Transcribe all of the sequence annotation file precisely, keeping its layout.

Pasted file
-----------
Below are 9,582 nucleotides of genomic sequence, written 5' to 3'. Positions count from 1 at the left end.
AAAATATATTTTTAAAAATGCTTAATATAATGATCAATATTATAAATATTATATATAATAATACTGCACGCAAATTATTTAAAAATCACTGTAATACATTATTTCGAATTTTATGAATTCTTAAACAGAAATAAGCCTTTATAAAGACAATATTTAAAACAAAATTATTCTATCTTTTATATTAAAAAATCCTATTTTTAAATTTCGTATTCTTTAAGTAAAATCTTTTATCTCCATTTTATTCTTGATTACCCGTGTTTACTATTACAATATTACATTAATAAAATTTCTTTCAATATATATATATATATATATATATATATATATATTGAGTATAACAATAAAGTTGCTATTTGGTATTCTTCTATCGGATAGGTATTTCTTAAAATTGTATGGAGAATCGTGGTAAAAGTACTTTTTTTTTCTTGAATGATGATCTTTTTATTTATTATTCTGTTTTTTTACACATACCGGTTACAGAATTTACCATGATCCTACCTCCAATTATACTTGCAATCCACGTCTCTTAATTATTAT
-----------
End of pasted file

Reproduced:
Below are 9,582 nucleotides of genomic sequence, written 5' to 3'. Positions count from 1 at the left end.
AAAATATATTTTTAAAAATGCTTAATATAATGATCAATATTATAAATATTATATATAATAATACTGCACGCAAATTATTTAAAAATCACTGTAATACATTATTTCGAATTTTATGAATTCTTAAACAGAAATAAGCCTTTATAAAGACAATATTTAAAACAAAATTATTCTATCTTTTATATTAAAAAATCCTATTTTTAAATTTCGTATTCTTTAAGTAAAATCTTTTATCTCCATTTTATTCTTGATTACCCGTGTTTACTATTACAATATTACATTAATAAAATTTCTTTCAATATATATATATATATATATATATATATATATATTGAGTATAACAATAAAGTTGCTATTTGGTATTCTTCTATCGGATAGGTATTTCTTAAAATTGTATGGAGAATCGTGGTAAAAGTACTTTTTTTTTCTTGAATGATGATCTTTTTATTTATTATTCTGTTTTTTTACACATACCGGTTACAGAATTTACCATGATCCTACCTCCAATTATACTTGCAATCCACGTCTCTTAATTATTAT